Morahan paints both the inside and outside of his cabin, which intrigues Cora. She is trying to save up a hundred dollars to go to the mainland (Brisbane) and become a beautician (!?) and agrees to pose for Morahan. The first time, she goes to sleep on the beach while clothed and he makes a sand portrait of her nude. Soon enough she is posing nude and he is exclaiming about her stimulating a new ability to see, as he sketches and paints her over and over.
The paradise for the painter and his muse is complicated by the grandmother who accuses him of statutory rape (not that they are doing the deed, but being naked around a man is proof enough for the old lush). Morahan pays her some hush money. More disruptive is a visit from Nat Kelly (Irish actor Jack MacGowran) fleeing alimony and seeking a loan of $300 from his old drinking pal. Morahan is annoyed (with very good reason) by the intruder, even before Nat steals money and watercolors). Nat being raped (his word for it) by a widow (Andonia Katsaros) was, I think, supposed to be comic relief, though I find it distastefully misogynist.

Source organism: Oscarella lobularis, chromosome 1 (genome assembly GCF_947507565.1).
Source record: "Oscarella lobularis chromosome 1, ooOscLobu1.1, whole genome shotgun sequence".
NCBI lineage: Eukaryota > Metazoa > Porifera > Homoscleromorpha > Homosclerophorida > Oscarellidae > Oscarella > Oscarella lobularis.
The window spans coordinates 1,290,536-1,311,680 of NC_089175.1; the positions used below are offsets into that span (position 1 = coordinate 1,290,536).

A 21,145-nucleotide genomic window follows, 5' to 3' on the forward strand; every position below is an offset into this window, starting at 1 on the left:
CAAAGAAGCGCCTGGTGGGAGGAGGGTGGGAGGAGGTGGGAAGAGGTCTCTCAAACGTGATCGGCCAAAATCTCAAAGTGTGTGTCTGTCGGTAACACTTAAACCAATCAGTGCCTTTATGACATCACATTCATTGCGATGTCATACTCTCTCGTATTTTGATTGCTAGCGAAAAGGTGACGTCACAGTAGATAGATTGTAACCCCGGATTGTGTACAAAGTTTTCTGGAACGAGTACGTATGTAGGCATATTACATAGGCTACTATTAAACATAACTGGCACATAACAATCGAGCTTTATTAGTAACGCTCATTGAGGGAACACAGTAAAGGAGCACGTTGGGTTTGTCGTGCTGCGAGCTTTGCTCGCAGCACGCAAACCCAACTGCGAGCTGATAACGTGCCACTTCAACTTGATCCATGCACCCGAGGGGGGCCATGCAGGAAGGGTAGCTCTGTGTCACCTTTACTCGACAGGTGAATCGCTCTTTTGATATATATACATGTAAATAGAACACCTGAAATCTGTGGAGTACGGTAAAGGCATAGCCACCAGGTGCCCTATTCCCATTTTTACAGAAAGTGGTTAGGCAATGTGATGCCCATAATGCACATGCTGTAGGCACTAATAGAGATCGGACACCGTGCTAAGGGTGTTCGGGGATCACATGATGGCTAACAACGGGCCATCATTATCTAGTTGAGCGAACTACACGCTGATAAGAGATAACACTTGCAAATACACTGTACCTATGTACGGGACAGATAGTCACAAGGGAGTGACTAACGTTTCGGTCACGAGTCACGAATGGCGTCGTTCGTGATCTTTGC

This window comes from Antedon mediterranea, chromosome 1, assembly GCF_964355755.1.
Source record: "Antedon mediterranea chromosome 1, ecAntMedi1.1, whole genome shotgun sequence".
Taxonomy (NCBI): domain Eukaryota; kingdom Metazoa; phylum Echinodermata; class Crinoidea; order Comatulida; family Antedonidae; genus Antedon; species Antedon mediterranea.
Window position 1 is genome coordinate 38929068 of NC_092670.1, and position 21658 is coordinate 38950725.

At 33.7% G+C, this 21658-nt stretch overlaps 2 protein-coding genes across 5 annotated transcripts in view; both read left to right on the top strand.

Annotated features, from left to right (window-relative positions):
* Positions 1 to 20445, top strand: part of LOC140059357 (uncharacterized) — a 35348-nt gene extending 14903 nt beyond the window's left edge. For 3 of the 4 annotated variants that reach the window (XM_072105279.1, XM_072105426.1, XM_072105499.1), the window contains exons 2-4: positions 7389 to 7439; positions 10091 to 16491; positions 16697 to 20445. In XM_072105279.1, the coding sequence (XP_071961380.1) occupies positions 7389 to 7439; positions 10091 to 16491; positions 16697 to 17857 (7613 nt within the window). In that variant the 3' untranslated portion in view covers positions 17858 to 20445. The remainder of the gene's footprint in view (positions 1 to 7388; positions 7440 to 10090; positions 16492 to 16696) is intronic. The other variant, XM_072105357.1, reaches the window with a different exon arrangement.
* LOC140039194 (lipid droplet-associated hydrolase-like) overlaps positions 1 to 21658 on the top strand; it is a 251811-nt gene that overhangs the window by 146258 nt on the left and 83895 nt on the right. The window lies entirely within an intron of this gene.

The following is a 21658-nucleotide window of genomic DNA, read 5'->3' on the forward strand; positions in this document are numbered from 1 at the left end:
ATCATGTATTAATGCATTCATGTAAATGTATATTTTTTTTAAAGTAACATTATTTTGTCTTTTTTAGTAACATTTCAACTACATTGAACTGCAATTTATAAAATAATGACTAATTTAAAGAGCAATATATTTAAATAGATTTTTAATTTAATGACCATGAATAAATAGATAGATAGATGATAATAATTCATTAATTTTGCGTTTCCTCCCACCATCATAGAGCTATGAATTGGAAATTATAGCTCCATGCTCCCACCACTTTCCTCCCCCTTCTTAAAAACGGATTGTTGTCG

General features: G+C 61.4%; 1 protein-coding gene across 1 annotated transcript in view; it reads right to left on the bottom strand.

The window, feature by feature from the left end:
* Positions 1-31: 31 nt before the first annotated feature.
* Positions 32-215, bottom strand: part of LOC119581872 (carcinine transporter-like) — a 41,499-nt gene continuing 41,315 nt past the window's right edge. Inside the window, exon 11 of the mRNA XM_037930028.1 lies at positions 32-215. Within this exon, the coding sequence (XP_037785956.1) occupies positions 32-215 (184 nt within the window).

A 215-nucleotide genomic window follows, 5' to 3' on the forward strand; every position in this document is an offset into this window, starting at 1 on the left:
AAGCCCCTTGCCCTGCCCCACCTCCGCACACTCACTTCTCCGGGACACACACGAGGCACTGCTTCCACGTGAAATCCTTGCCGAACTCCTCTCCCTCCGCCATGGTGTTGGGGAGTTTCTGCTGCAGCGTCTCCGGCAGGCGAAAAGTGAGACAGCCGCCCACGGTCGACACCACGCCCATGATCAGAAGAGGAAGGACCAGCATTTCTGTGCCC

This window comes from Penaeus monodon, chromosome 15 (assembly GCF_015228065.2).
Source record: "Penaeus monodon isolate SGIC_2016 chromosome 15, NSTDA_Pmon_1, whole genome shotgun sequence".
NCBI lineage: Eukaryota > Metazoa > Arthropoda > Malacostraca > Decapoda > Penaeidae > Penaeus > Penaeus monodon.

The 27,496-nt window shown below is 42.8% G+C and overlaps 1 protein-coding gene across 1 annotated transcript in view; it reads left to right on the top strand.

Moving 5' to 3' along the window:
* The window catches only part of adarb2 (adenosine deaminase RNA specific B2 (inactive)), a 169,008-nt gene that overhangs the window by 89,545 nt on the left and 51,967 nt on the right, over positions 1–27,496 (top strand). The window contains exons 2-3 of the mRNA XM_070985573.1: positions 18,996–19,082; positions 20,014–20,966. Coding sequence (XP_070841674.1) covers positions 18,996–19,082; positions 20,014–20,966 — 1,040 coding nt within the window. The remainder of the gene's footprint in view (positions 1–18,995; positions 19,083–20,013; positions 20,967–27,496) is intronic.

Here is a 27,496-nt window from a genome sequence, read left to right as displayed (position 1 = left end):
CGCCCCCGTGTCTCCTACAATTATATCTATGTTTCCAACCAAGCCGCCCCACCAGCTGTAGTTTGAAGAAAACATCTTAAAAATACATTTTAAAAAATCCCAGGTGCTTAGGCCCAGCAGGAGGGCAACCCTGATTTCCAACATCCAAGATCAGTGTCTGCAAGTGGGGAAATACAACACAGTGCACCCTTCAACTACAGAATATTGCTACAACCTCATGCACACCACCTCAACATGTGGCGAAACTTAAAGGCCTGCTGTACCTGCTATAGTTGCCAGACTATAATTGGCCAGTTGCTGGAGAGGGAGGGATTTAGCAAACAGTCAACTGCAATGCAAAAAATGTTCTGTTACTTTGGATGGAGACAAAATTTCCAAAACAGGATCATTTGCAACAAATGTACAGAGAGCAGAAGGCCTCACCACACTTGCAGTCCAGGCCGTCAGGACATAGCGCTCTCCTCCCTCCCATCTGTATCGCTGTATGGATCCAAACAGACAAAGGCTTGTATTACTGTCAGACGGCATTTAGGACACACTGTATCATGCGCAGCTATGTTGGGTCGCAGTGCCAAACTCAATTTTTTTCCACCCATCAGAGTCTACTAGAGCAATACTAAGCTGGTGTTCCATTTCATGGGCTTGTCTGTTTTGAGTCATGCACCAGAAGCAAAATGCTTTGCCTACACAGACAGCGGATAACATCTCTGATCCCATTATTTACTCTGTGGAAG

Monahan rarely wears more than shorts, Ted never does, and Nat is first seen by the widow skinny-dipping. It is the full-figured (hardly hoyden and seven years older than Cora is supposed to be) who is nude often. In a DVD bonus feature interview, she says she thinks she was the first actress displaying full-frontal nudity in a non-porn movie. Her breasts and derrière are much exposed in the movie, but I don’t think there was any FULL-frontal nudity. The prints were hacked up in both Australia and the US, and perhaps something was lost?